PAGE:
Friday, November 19, 2004

Goodbye Zell

Senator Zell Miller gave a farewell address on the floor of the Senate yesterday, and he again paid tribute to the man whose death put him in the senate, Paul Coverdell. He said he hoped Coverdell would be proud of the way he stepped in and tried to fill Coverdell's shoes. Miller's praises were sung by four Republican Senators: Sen. Saxby Chambliss of Georgia, Sen. Mitch McConnell of Kentucky, Sen. Jeff Sessions from Alabama, and Sen. Conrad Burns of Montana. Showing their usual amount of class, Senate Democrats refused to even acknowledge Miller's presence.

Here are the entire comments, courtesy of Senator Miller's web site.

Mr. President. I have listened with a grateful heart the generous words of my colleagues, the Senators from Kentucky and Alabama, and earlier this morning the Senator from Georgia.

And I will remember and cherish those words as long as I am on this earth. I thank each of them for their friendship. I see my good friend from Montana on the floor. I thank him, a fellow Marine, for his friendship. This means more to me than I have words to express.

I did not come to this Senate expecting events to unfold quite like they have. I guess I'm living proof that politics is not an exact science.

In Shakespeare's Hamlet, his friend Laertes is going off to college and his father Polonius is giving him some usual advice that you give when your sons go off to college.

After all the words of caution that I hope fathers still give their sons, Polonius ended with these words,

"This above all: to thine own self be true, And it must follow, as the night the day, thou cans't not be false with any man." I've always believed that and I've tried to live that.

I have had a most blessed life - personal and political. Since 1959 voters in Georgia have been putting me in one office or another. And I am deeply grateful to them.

God has richly blessed my personal life - my wife, Shirley, has been the perfect partner for over 50 years. She has been my companion, my critic, my crutch. We have two wonderful sons, Murphy and Matthew, and our daughters-in-law, and our grandchildren and our great grandchildren. We are very, very blessed.

If he had lived, Paul Coverdell would be ending his second six year term. As I told some of my colleagues last night, not a day has gone by since I've been here that I have not thought of this good man who left us so suddenly and so tragically.

My most fervent hope during these four and a half years has been that Paul would be pleased with the way that I have served and finished out his term.

I know that Paul is pleased - as I am - that our mutual friend Johnny Isakson, one of the finest public servants I've ever known, will soon be our successor in this great body.

I also want to say what an honor it has been to serve the last two years with my colleague from Georgia Senator Saxby Chambliss.

So now, as this page turns on the final chapter of my career as a public servant, I cannot help but remember how it was in that first chapter of my life.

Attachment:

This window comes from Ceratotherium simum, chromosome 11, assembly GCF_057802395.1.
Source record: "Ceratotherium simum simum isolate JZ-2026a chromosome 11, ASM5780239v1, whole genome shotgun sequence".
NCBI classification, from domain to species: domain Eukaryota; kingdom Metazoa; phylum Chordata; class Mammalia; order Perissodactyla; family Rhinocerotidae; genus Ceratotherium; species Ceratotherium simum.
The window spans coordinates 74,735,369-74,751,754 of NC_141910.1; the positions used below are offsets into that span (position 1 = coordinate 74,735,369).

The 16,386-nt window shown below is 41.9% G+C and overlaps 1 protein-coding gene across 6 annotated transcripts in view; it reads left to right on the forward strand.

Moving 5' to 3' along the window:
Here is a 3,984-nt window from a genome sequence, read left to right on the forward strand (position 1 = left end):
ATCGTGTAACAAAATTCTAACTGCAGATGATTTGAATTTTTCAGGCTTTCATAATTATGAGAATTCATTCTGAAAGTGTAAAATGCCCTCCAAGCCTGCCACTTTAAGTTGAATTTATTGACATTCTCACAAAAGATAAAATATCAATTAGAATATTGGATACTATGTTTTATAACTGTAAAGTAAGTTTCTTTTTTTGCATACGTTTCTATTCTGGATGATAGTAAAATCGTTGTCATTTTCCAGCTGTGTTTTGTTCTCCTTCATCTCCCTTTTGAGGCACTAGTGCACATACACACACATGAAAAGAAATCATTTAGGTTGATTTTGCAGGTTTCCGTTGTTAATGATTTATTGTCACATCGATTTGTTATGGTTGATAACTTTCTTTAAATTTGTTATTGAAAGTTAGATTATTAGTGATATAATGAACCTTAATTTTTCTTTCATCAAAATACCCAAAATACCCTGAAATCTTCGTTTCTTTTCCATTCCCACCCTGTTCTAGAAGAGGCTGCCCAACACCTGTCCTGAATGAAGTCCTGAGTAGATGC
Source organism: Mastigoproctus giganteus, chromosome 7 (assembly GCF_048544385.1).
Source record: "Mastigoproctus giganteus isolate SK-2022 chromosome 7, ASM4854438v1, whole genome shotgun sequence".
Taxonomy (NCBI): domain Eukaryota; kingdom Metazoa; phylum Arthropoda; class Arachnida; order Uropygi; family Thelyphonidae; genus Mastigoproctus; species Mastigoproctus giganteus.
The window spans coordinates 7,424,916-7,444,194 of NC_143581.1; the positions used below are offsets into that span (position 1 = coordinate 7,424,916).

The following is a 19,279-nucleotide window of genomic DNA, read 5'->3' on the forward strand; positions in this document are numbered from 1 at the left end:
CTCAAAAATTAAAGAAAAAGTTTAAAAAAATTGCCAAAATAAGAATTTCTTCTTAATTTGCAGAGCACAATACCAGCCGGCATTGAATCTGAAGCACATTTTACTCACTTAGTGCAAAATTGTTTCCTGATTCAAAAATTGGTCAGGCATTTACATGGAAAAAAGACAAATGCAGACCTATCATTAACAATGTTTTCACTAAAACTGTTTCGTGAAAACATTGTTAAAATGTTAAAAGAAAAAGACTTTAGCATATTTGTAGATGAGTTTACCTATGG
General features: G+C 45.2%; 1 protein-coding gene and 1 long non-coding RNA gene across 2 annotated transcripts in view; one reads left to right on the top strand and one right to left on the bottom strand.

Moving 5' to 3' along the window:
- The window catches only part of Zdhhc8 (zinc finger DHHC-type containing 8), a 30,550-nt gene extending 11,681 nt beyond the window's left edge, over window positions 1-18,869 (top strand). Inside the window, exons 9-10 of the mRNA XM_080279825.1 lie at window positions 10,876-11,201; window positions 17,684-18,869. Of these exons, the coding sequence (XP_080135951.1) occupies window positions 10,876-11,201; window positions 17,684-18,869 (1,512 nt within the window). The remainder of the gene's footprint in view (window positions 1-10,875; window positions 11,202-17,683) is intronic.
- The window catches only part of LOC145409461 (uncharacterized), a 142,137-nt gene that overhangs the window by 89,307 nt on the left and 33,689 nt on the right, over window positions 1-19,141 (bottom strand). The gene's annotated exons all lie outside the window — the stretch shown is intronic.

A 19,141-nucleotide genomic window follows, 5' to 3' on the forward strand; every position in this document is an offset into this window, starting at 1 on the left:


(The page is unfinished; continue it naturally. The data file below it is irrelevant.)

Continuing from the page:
Growing up in a remote Appalachian valley we lived in a house made of rocks my mother gathered from a nearby creek with only an open fire place for heat, no indoor plumbing, no car, no phone, no father.

On summer nights before the TVA dammed up the Hiawassee River and brought electricity to that Appalachian valley, after the moon had come up over the mountain and the lighting bugs were blinking, while the frogs croaked down at the creek, and the katydids sang, and every once in a while a whippoorwill's lonesome cry could be heard.

I remember after my mother had finally quit working and was getting us quiet and ready to go to bed, I remember we'd play a game.

The game would start when the headlights of that rare car would penetrate the darkness, maybe once every half-hour or so, on that narrow strip of asphalt across a big ditch in front of our house.

We'd stare as the headlights of the car as it made its way around the steep curves and finally over Brasstown Mountain.

We'd count and we'd see how long it took from the time it went by our house until its taillights just disappeared through that distant gap and it was no longer a part of the one and only world I knew.

It was often at this time my mother would laugh and she'd say, "You know what's so great about this place? You can get anywhere in the world from here."

That world has turned many times since I first traveled that narrow road through that gap and out of that valley. It has been a long road with many twists and turns, ups and downs, bumps and yes a few wrecks.

A road that twice carried me to the highest office of the ninth largest state in this nation, to all the continents and famous cities of the world and finally to the United States Senate.

And so I leave this Senate knowing that once again my mother has been proved right. One could get anywhere in the world from that little mountain valley - and back again. Everywhere I've ever been really was on my way back home.

I thank all of you. I thank my family, my very, very special staff who has stayed with me through thick and thin, I thank my friends, and especially my God - it has been one heck of a ride.

Thank you Mr. President.
Again, Zell makes us proud that he comes from Georgia.